With Failure of Health Care Bill, Focus Shifts to MN Legislature

March 25, 2017 04:32 PM

Now that the Republican health reform bill has died in Congress, the focus will shift back to states to do what they can to stabilize health insurance markets.

Two state lawmakers with expertise in the health care field said at some point the focus needs to shift to containing the rising cost of medical care.


RELATED: House Republicans Withdraw Health Care Bill

"We've talked a lot about how to pay for insurance, it's now time to talk about cost," said Sen. Scott Jensen, R-Chaska, who is also a family physician.

"We've gone from (medical care being) five percent of gross national product in the 1970s to almost 20 percent. The cost continues to rise and we can't afford it. So we have to talk about how do we help people reduce the cost."

State Representative Jennifer Schultz, DFL-Duluth, agreed.

She's an economics professor at the University of Minnesota-Duluth with a focus on health care policy. Schultz said the Affordable Care Act initially included cost-containment measures.

"There were some pilot projects to help address the health care cost growth, and we haven't really done that in our state or at the national level," Schultz said in an interview on At Issue along with Sen. Jensen.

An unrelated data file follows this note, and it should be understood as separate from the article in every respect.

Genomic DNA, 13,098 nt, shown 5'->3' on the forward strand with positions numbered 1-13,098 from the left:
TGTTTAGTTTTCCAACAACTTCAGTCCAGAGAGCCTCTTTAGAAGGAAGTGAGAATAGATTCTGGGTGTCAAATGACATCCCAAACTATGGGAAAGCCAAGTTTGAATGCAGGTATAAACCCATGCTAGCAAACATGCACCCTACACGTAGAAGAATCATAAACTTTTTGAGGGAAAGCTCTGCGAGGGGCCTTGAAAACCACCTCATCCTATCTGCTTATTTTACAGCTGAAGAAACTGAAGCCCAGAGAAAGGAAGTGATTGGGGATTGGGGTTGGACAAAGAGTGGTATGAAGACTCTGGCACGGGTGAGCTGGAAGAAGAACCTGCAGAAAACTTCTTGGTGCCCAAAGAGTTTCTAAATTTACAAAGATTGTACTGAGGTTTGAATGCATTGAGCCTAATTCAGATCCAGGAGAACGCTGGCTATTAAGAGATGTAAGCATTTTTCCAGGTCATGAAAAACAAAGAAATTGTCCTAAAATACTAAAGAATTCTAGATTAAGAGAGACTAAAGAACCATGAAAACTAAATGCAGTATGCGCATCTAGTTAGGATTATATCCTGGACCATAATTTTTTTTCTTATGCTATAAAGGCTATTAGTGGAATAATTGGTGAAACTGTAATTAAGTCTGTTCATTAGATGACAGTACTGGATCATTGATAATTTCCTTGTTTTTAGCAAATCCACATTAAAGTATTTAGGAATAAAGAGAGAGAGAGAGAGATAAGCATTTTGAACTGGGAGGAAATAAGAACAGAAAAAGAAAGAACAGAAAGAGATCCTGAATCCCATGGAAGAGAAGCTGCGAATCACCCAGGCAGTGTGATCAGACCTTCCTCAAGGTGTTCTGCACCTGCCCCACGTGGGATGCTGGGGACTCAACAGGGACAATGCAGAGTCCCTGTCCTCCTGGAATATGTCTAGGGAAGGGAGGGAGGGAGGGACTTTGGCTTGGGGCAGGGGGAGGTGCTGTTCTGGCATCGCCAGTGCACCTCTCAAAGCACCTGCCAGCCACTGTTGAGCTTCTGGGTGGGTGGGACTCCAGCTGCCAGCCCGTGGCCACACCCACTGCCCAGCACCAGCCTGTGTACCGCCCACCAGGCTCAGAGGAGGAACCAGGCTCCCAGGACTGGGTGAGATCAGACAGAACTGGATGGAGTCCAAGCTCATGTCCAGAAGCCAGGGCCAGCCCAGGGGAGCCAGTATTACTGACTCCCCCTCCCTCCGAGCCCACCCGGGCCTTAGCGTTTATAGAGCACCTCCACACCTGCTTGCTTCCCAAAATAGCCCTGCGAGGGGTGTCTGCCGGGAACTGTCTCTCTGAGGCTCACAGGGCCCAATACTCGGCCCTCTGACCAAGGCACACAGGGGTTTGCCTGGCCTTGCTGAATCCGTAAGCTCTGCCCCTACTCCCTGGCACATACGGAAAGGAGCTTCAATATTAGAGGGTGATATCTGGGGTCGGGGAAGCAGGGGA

"And we need to get onboard and address the underlying cost of health care." 

The Minnesota House and Senate have passed "reinsurance" bills that would create a pool of money for health insurance companies to draw from to encourage them to offer lower premiums and stay in the market throughout Minnesota.

However, the Republican-controlled legislature rejected a proposal by Democrats to allow more Minnesotans to buy insurance through the state's public Minnesota Care program.

See the entire interview with Schultz and Jensen on "At Issue" at 10 a.m. Sunday morning on 5 Eyewitness News.


Tom Hauser

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